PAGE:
Cody Stamann Calls Draw with Song Yadong “Absurd,” Wants to Fight Again ASAP

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Cody Stamann ran the emotional gamut from the time the bell rang, signaling the end of his UFC on ESPN 7 fight with Song Yadong, to when the judges read their scorecards.

“The Spartan” believed he had done enough to secure a decisive win against the Chinese wunderkind in a fight he entered as the underdog. As the judges were preparing scorecards, Stamann said he was reciting his post-fight victory speech in his head where he was going to tell the bantamweight division he’s a contender. However, Stamann was crushed when two judges scored the fight 28-28 for a majority draw; the other judge had him winning 29-27.

“I just got fucked,” Stamann told MMASucka was the first thought that came to mind. “That’s literally what I said out loud. I was like, ‘I just got fucked.’”

Almost a week after the Dec. 7 bout, Stamann admitted he’s just as bitter as when he walked out of the cage.

“I don’t think it’s going to be anything I get over, ever,” he said. “The only way I think I forget about it is if I get another check in my bank account. I’ve watched the fight several times. I just don’t know how anybody could see him winning a round, let alone two rounds. It’s just absurd to me.”

Stamann said the UFC has not paid him win money yet, which would double his show purse. Still, he’s holding out hope he can meet with UFC brass in Las Vegas and make his case.

Stamann admitted every fight is up for speculation, though he believes he did enough to warrant a clear victory.

“It’s not 50/50 from people that I talked to,” he said. “It’s pretty much 99 to 1. In an instance like this, where 99 out of 100 people thought I clearly won the fight, maybe even won all three rounds, I think my initial reaction that I won the fight was the correct reaction.”

Yadong found himself docked one point early on in the contest after he illegally kneed Stamann in the head. Had it not been for that point deduction, Stamann would have actually lost the fight on the judges’ scorecards.

“If I would’ve lost, I believe I would’ve lost my fucking mind,” Stamann said. “I would’ve freaked out. I’d be a lot more upset than I am now. I guess in a lot of ways, I feel like I did lose, because my paycheck reflects a loss, not a win.”

Stamann said he didn’t really feel the knee at the time Yadong connected due to adrenaline. He was more agitated than anything.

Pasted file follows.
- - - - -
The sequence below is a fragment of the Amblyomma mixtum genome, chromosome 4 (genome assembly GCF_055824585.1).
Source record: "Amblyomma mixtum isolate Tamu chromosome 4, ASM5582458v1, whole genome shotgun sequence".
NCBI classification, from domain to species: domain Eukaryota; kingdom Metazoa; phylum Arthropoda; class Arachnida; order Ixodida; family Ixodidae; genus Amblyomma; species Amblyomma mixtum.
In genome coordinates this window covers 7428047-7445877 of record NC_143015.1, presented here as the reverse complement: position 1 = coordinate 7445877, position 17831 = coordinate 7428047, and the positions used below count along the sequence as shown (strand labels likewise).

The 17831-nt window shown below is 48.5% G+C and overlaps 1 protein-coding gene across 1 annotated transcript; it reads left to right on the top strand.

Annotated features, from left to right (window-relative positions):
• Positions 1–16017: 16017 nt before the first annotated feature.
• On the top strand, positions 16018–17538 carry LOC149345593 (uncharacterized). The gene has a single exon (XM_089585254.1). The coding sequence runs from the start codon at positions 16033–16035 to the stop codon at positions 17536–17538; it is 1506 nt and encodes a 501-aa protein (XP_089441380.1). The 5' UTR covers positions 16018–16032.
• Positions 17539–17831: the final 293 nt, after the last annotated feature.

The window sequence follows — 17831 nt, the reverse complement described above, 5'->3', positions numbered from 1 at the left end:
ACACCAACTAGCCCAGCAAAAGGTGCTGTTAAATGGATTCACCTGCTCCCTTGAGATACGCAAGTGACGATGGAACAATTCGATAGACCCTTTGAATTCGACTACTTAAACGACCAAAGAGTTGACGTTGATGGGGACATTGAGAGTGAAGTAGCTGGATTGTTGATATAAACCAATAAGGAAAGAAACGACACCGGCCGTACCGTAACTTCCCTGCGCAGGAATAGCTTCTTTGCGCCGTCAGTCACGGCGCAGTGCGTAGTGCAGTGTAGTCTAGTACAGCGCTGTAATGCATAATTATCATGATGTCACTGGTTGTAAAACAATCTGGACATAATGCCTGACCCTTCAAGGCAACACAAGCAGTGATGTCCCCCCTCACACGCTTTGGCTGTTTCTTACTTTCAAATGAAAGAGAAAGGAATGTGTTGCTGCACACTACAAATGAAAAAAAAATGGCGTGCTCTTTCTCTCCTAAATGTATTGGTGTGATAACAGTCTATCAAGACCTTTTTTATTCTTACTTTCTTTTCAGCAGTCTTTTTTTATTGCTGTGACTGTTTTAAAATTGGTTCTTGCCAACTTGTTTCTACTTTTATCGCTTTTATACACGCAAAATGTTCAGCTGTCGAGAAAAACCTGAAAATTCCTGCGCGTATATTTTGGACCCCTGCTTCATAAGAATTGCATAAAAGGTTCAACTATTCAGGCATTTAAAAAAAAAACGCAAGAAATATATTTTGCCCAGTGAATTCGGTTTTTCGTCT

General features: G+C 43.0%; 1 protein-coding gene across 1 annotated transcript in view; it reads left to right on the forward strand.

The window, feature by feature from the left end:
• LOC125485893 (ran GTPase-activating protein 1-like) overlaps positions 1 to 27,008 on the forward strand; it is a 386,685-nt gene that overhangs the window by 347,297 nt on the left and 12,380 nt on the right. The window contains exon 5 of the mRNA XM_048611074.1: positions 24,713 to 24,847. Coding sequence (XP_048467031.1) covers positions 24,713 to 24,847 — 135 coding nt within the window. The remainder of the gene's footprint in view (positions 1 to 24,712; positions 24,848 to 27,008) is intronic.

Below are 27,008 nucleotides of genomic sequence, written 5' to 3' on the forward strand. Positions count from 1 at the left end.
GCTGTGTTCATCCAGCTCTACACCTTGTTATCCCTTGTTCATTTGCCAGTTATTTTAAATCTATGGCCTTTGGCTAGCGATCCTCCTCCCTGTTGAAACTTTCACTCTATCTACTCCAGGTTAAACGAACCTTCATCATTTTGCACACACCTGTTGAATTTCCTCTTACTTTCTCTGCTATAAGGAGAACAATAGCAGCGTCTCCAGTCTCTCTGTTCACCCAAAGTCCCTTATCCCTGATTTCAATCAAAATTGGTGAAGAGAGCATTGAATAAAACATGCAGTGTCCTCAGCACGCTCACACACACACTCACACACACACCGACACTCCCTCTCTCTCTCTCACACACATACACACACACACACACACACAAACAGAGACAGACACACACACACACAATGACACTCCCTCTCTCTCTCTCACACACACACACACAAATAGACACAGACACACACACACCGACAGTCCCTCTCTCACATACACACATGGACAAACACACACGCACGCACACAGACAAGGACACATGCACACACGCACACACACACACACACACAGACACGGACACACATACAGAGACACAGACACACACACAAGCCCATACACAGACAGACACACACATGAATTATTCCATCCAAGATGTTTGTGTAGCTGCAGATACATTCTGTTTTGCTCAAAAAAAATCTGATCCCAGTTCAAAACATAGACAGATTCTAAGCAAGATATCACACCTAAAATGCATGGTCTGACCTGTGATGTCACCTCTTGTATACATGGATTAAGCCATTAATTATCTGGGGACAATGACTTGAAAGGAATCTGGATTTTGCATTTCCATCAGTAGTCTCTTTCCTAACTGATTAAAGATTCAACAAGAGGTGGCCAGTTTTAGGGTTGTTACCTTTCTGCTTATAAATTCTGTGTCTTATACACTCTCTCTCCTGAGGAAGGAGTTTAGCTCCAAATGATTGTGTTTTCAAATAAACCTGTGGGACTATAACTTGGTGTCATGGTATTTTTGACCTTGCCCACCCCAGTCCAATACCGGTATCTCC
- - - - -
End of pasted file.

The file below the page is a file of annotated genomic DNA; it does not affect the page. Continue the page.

After that, Stamann worked to implement his game plan of wearing on Yadong. He said the goal was to put pressure on him, make him wrestle continuously and work to get up, calling the first two rounds investment rounds. It seemed to work, as Round 3 was the clearest round of the fight. Stamann found himself dominating Yadong near the end of the bout to the point he feels he could’ve finished him if he had 20 more seconds to work.

“By the third round, there was no fight left,” Stamann said. “He didn’t want to fight anymore. He was broke and just trying to survive those five minutes.”

With bantamweight currently resembling a logjam, Stamann has mixed feelings on running it back with Yadong.

“At this current point, yeah, I’d fight him again. I think I’d whoop him even worse the second time. But in reality, what is it going to do for me? Everyone already knows I won that fight. What does fighting Song Yadong do?”

Stamann said if Yadong goes out and gets wins over solid opponents, he’d be more willing to take the rematch.

Whoever he fights next, it all boils down to timing. Stamann said he wants to return no later than February or March against whoever’s available and down to scrap.

“I just want to get this nasty taste out of my mouth and move forward, so I don’t really care who it is. I honestly believe I can beat anybody they put in front of me.”

It’s currently an exciting time for the bantamweight division. While the flyweight and bantamweight dual-weight champion Henry Cejudo is recovering from an injury, former UFC featherweight champion and legend of the sport Jose Aldo is making his 135 debut vs. Marlon Moraes this weekend at UFC 245. Frankie Edgar, a fellow legend and ex-lightweight champion, was set to make his own bantamweight debut against Cory Sandhagen, but filled in to fight Chan Sung Jun. This weekend, Urijah Faber fights Petr Yan.

“135 is going to end up being the next 155 at this point,” Stamann said. “There are so many talented guys that it’s maybe the deepest division in all of MMA right now. We just got two big additions. It was going to be Frankie and Jose, but it’s just going to be Jose for now. Frankie’s going to come down eventually. These are really big fights. It’s awesome to be a part of this, because I think I’m going to peak at just the right time and have my opportunity to fight some absolute legends in the sport and make a ton of money doing it, so I’m excited.”

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Michael is a big MMA fan who enjoys interviewing the sport's athletes, writing about the sport, and just discussing it. He earned his Master's in Journalism at the CUNY Graduate School of Journalism and his B.A. in Journalism at Stony Brook University. He also enjoys hockey, football and baseball. Feel free to hit him up if you want to discuss MMA, or any other sport!

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